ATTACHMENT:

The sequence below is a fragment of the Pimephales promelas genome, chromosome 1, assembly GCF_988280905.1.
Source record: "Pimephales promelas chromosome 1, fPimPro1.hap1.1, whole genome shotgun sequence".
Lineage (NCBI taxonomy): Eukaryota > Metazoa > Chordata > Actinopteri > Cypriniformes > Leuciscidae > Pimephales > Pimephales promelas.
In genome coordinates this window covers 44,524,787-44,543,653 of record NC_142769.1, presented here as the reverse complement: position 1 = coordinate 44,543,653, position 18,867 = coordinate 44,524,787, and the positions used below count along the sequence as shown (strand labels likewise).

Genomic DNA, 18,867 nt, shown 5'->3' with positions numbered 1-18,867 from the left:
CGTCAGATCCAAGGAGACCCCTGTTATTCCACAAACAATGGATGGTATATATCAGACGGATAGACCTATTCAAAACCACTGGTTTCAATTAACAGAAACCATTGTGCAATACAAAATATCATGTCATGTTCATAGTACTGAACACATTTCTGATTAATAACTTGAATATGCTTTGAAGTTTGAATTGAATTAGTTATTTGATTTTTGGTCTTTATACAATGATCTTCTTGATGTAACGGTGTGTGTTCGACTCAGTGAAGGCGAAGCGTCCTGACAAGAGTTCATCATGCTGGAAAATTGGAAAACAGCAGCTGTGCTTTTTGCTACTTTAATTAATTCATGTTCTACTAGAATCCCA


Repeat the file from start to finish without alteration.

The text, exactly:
The sequence below is a fragment of the Pimephales promelas genome, chromosome 1, assembly GCF_988280905.1.
Source record: "Pimephales promelas chromosome 1, fPimPro1.hap1.1, whole genome shotgun sequence".
Lineage (NCBI taxonomy): Eukaryota > Metazoa > Chordata > Actinopteri > Cypriniformes > Leuciscidae > Pimephales > Pimephales promelas.
In genome coordinates this window covers 44,524,787-44,543,653 of record NC_142769.1, presented here as the reverse complement: position 1 = coordinate 44,543,653, position 18,867 = coordinate 44,524,787, and the positions used below count along the sequence as shown (strand labels likewise).

Genomic DNA, 18,867 nt, shown 5'->3' with positions numbered 1-18,867 from the left:
CGTCAGATCCAAGGAGACCCCTGTTATTCCACAAACAATGGATGGTATATATCAGACGGATAGACCTATTCAAAACCACTGGTTTCAATTAACAGAAACCATTGTGCAATACAAAATATCATGTCATGTTCATAGTACTGAACACATTTCTGATTAATAACTTGAATATGCTTTGAAGTTTGAATTGAATTAGTTATTTGATTTTTGGTCTTTATACAATGATCTTCTTGATGTAACGGTGTGTGTTCGACTCAGTGAAGGCGAAGCGTCCTGACAAGAGTTCATCATGCTGGAAAATTGGAAAACAGCAGCTGTGCTTTTTGCTACTTTAATTAATTCATGTTCTACTAGAATCCCA